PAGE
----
The “Bait ‘N Switch” Maneuver - The Scapegoating Pandemic Series
From The Caring Heart with Dr. Joyce from Spokane Washington

“But your iniquities have separated between you and your God, and your sins have hid his face from you, that He will not hear.  For your hands are defiled with blood, and your fingers with iniquity; your lips have spoken lies, your tongue hath muttered perverseness.”  (Isaiah 59:2-3).

When I was a young mom, I had answered an ad for a used sewing machine for $25.00.  A man showed up at my front door with the used machine, in working order, which he would have sold me for the advertised price.  But, Oh!  He said he had a new machine that I could buy for only $88.00.  His sales technique included the old bait and switch.  Well, I fell for it.  I bought the new Remington machine for $88.00, with all metal parts, the best deal I ever made!   My daughter and I used it to sew countless items throughout many years.  I still have the machine, which is upstairs, gathering dust now that I don’t sew anymore. 

The above bait and switch story had a very happy ending, but so many don’t.  The first incredibly good deal the salesman offers is just to get the potential customer mentally and emotionally hooked and ready for the much more expensive deal coming up.  The BAIT hooks, in readiness for the SWITCH.

We are all so used to those kinds of deft, devious maneuvers from sales people. But, do we think of bait and switch as showing up in ordinary interpersonal relationships, such as interactions between family members and friends?   Do we recognize such nefarious maneuvers as serious scapegoating abuse?  Bait and switch can be another scapegoating technique and can appear ANYWHERE AND ANYTIME.  Here are two real life examples. 

I was looking for a horse rescue place to take my two horses in the event that we couldn’t take care of them anymore, due to some unforeseen calamity.  A friend and I drove way out to a dog and horse rescue.  After talking and looking around, we gave the lady $50.00 for her rescue.  Later, on e-mail she said she wanted to come and take pictures of my animals.  She said all she would want was lunch.  That’s all.  Well, I thought, “That’s nice.  Maybe she’s trying to be friendly.”  I did fix as nice a lunch as I could, and she came and we had a good time taking many pictures. But, then came the switch.  She showed me several of the pictures on the computer, and oh boy, was she asking for big money for prints of them!  There had been absolutely no mention of money before that, or that she was photographing as a business.  I told her I didn’t want to buy any prints (I can take plenty of my own pictures, and have no wall space left for more).  She was not nice anymore, and I finally accused her of bait and switch.  She told me she was going to ruin my reputation with horse people all over Spokane, which did not bother me excessively as few of them know me anyway.  In this episode, it seemed so obvious that the bait was the supposedly well-planned-out set-up for the switch.  I have not seen this lady since.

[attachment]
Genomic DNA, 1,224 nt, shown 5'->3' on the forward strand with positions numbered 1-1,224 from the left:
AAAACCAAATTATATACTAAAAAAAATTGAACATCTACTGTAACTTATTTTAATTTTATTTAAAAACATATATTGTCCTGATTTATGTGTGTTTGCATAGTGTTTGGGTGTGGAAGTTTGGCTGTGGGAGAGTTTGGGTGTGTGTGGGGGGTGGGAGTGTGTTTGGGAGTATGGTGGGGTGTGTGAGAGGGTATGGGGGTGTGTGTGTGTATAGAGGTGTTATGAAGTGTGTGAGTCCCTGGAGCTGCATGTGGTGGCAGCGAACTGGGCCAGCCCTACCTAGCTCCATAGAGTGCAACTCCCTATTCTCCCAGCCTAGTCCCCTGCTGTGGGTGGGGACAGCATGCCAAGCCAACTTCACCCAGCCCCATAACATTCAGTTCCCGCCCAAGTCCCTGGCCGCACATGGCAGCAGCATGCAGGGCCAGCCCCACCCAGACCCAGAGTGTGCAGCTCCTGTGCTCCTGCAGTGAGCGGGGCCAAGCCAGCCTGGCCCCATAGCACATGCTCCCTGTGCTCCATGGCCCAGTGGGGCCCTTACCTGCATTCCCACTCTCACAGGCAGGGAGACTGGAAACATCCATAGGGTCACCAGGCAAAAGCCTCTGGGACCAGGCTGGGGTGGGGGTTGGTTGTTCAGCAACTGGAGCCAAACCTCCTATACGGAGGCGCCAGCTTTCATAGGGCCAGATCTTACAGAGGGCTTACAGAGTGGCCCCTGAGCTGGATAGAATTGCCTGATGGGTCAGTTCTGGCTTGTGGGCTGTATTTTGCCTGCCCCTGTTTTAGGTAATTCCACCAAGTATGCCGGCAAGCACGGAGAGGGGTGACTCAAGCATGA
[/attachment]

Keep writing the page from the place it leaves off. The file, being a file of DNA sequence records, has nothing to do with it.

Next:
This next example involves an ordinary phone call on an ordinary day, with a relative I will simply call “X.”  The phone rang.  I picked it up.  I said “Hello.”  There was silence on the other end.  I knew who it was because I could see X’s phone number on my phone.  Because of the silence, I said “Hello” again.  X responded by saying intensely, very gruffly, obviously very irritated with me, “Why do you just keep saying “Hello.”  You just keep saying “Hello.”  What was the bait here?  The silence, maneuvering me into place so I would say “Hello” again.  What was the switch? Blaming me for causing a problem, when X had obviously planned the maneuver.  Most all of us will say “Hello” again, thinking maybe we lost connection or something.  Because I have known X for many years, I knew that he undoubtedly had another plan in mind, and that was to hook me into a very stressful, hurtful, nonsensical argument that could go on for literally hours, and be very traumatizing.  I did not take the bait for the long, ridiculous argument, and instead carefully changed the topic. 

While some bait and switch maneuvers are easy to see through, such scapegoaters can be very good at what they plan and hook victims into.  They must spend a lot of time and mental effort dreaming up their crafty, abusive plots.  Healthy personalities can be caught unawares because they don’t think that way, so can be very surprised at having been “had.”  In this world today, being trusting and naïve can be dangerous.  In any interaction, as much as possible, it is more safe to try to figure out, “Just what is going on here?  What’s really happening?”  If everything seems above-board and straightforward, well, great!  Enjoy!  If not, keep safe by setting up your boundary. 

COPYRIGHT 2015 Dr. Joyce The Caring Heart

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